Marco MATOS from Oliet's lab will give a presentation entitled "Apolipoprotein E -ε4 in the development of synaptic impairment in Alzheimer's disease."

27/11/2018 11h00
Abel Eraso Pichot (Autonomous University of Barcelona)

Lieu: Neurocentre Magendie Seminar room

- Adaptive regulation of calcium excitability and energy metabolism by CREB-dependent transcription in astrocytes: study of the mechanisms governing astrocyte plasticity

An increasing body of evidence suggests that astrocytes participate in higher-brain functions, controlling from synaptic transmission to global brain waves and learning and memory processes. Different mechanisms have been proposed to mediate these astrocyte-dependent processes, astrocytic lactate release and calcium-dependent gliotransmission being the main known effectors. The existence of control of brain functions by astrocytes suggests that astrocytes may shape brain functions in response to experience as much as neurons, thus constituting the phenomenon of astrocyte plasticity. In neurons, the transcription factor CREB is the best known coordinator of synaptic and intrinsic plasticity. The fact that, in astrocytes, CREB activation is also activity-dependent, positions CREB as an ideal target to promote plasticity-related changes in astrocytes, too. In this study, we have analyzed the effect of the activation of CREB-dependent transcription in astrocytes, specifically regarding calcium signals and metabolism. We have demonstrated that activation of CREB-dependent transcription reduces cytosolic calcium events via mitochondria and increases lactate release, which may have impact on synaptic transmission. An important contribution of the study is the molecular analysis of astrocytic mitochondria, which has revealed that astrocytes may use fuels other than glucose such as fatty acids to meet basic energy metabolic demands. Taken together, our results establish astrocytic CREB as a hub in astrocyte-plasticity and shed light on the interplay between plasticity and energy metabolism in astrocytes.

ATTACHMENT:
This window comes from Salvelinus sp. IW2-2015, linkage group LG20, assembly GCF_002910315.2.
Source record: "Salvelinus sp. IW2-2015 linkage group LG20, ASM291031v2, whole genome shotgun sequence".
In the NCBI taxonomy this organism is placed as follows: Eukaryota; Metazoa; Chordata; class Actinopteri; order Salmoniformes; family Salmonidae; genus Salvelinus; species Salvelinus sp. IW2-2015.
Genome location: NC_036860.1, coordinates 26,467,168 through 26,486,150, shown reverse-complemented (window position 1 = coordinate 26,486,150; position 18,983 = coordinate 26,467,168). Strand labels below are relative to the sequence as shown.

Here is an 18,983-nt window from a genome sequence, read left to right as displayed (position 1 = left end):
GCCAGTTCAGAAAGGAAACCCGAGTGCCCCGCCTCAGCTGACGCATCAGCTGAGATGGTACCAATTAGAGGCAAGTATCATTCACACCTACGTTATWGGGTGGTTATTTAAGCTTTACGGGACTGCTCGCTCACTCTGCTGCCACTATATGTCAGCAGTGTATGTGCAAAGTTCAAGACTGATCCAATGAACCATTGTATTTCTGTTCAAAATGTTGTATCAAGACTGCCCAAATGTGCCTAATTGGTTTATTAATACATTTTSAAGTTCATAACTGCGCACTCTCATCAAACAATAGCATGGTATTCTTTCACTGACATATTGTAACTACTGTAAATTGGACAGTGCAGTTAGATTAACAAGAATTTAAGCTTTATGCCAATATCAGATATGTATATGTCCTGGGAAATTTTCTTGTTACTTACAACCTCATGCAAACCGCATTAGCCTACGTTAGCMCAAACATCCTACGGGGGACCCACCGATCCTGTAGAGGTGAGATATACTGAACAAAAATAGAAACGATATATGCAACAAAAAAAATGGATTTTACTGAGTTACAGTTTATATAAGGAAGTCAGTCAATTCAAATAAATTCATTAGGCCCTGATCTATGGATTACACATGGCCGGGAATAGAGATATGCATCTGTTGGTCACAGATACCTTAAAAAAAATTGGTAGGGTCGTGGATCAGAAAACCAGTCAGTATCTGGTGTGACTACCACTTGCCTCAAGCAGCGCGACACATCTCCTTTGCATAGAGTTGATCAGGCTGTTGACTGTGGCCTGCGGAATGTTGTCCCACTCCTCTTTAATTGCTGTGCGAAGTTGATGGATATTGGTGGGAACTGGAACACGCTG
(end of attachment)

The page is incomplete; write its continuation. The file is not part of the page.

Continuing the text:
PhD/HDR defense
26/11/2018 14h00
Thomas KERLOCH A study on the development of granular neurons of the dentate gyrus: morphogenesis and regulation by Rnd2.

A study on the development of granular neurons of the dentate gyrus: morphogenesis and regulation by Rnd2.
Date de la soutenance: 26/11/2018 - 14h00
Lieu: Neurocentre Magendie Seminar room

PhD/HDR defense
22/11/2018 14h30
Arjun A-BHASKARAN Cellular and circuit mechanisms of neocortical dysfunction in Fragile X Syndrome

Cellular and circuit mechanisms of neocortical dysfunction in Fragile X Syndrome
Date de la soutenance: 22/11/2018 - 14h30
Lieu: Magendie Salle de conference

General informations
Remittance of medals

Aude PANATIER receives her bronze medal from Nathalie Leresche (Charge de mission pour les Neurosciences, Institut des Sciences Biologiques du CNRS (INSB)) and Younis Hermés (Délégué Régional CNRS Aquitaine). more information here: the video dedicates to Aude

Collaboration Team Beyeler in Nature:
Dopamine modulates medial prefrontal cortex (mPFC) activity to mediate diverse behavioural functions. However, the precise circuit computations remain unknown. One potentially unifying model by which dopamine may underlie a diversity of functions is by modulating the signal-to-noise ratio in subpopulations of mPFC neurons. Here we demonstrate that dopamine increases the signal-to-noise ratio of responses to aversive stimuli in mPFC neurons projecting to the dorsal periaqueductal grey (dPAG). This data highlight how dopamine in the mPFC can selectively route sensory information to specific downstream circuits, representing a potential circuit mechanism for valence processing.

13/11/2018 14h00
Jean-Sébastien Jouhanneau

Lieu: CGFB - Salle de conférence

Synaptic mechanisms of sparse firing